Although this speaks specifically to web applications, it's worth noting that the same applies to scaled-out service endpoints.
For storage-driven transports, it is not recommended to have one of the web applications receive subscription requests. Instead, each web application instance can be implemented as a send-only endpoint, and a back-end service endpoint can be responsible for receiving the subscription request messages and updating the subscription storage.
In the diagram above, two web servers are load-balanced behind a network load balancer. The applications on both web servers cooperate by referring to the same subscription storage database.
An additional Subscription Manager Endpoint exists off to the side, also talking to the same subscription storage. When a subscriber is interested in an event, the subscription request message is routed here, not to either of the web servers. When a web server needs to publish an event, it looks up the event type in the subscription storage database, and publishes the event to the subscriber.
The subscription manager endpoint can be any endpoint identified to process the subscription requests, as long as it uses the same subscription storage as the web servers. The subscription manager endpoint can process other message types as well.
In this way, the web servers together with the subscription manager endpoint work in concert as one logical endpoint for publishing messages.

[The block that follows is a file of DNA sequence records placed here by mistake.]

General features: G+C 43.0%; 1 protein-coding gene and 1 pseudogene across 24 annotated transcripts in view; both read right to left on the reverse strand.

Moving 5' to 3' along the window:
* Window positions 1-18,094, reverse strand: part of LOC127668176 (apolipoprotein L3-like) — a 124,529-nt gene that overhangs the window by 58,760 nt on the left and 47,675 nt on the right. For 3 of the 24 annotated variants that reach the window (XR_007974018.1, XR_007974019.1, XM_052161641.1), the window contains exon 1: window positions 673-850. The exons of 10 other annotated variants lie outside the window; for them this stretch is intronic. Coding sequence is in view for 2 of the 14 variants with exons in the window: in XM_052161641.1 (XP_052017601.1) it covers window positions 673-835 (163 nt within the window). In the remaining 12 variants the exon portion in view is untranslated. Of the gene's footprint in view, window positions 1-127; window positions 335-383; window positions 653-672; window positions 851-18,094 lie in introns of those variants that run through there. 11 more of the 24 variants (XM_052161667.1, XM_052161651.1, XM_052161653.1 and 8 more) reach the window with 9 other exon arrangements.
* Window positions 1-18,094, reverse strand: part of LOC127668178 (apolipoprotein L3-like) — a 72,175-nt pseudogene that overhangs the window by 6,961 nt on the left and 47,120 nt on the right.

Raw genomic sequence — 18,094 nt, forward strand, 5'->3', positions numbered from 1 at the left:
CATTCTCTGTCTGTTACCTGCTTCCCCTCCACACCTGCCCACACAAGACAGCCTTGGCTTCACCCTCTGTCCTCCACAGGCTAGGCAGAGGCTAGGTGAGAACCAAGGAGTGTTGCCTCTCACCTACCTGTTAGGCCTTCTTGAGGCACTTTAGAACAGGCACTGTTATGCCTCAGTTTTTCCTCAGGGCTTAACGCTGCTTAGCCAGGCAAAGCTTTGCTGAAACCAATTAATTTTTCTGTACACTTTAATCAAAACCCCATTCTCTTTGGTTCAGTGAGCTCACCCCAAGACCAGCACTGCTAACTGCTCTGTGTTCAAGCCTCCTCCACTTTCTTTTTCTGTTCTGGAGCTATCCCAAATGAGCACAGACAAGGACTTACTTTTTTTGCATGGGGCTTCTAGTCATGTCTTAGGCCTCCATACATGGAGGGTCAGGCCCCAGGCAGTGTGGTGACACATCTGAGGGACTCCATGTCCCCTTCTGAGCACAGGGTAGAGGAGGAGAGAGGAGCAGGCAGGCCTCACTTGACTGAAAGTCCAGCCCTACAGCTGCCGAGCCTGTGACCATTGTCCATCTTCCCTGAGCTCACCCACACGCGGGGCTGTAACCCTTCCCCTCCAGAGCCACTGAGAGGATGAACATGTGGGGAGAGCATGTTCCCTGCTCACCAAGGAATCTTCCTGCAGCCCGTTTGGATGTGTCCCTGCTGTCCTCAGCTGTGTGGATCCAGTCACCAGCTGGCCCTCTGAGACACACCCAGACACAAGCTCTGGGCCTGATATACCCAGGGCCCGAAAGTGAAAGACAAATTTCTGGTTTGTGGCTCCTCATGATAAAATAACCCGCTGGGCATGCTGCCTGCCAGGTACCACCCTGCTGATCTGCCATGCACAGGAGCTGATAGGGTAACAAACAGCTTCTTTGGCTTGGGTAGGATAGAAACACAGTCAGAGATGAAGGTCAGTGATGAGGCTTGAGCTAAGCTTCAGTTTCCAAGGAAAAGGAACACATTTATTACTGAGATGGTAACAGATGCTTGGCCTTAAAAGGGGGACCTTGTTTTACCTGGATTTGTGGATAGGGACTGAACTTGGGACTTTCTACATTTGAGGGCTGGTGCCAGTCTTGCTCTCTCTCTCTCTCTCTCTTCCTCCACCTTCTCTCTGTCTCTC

If the web applications need to also process messages from an input queue (for example, to receive notifications to drop cache entries) then a full endpoint (with input queue) can be used, but none of the web servers will ever be used as the subscription endpoint for the events published by the web tier.
In an elastic scale scenario, it's important for endpoints to unsubscribe themselves from events they receive when they shut down. Otherwise, once decommissioned, they may leave behind queues that would overflow, since there would no longer be an endpoint to process the messages.
It can be useful to publish events from a web application. Always keep the following guidelines in mind:
- Don't publish from the web tier if an exception before the event is published could lead to data loss.
- For storage-driven transports, all web application instances must share the same subscription storage.
- Never use an individual web server name to identify the source of an event being published, which would interfere with effective scale out.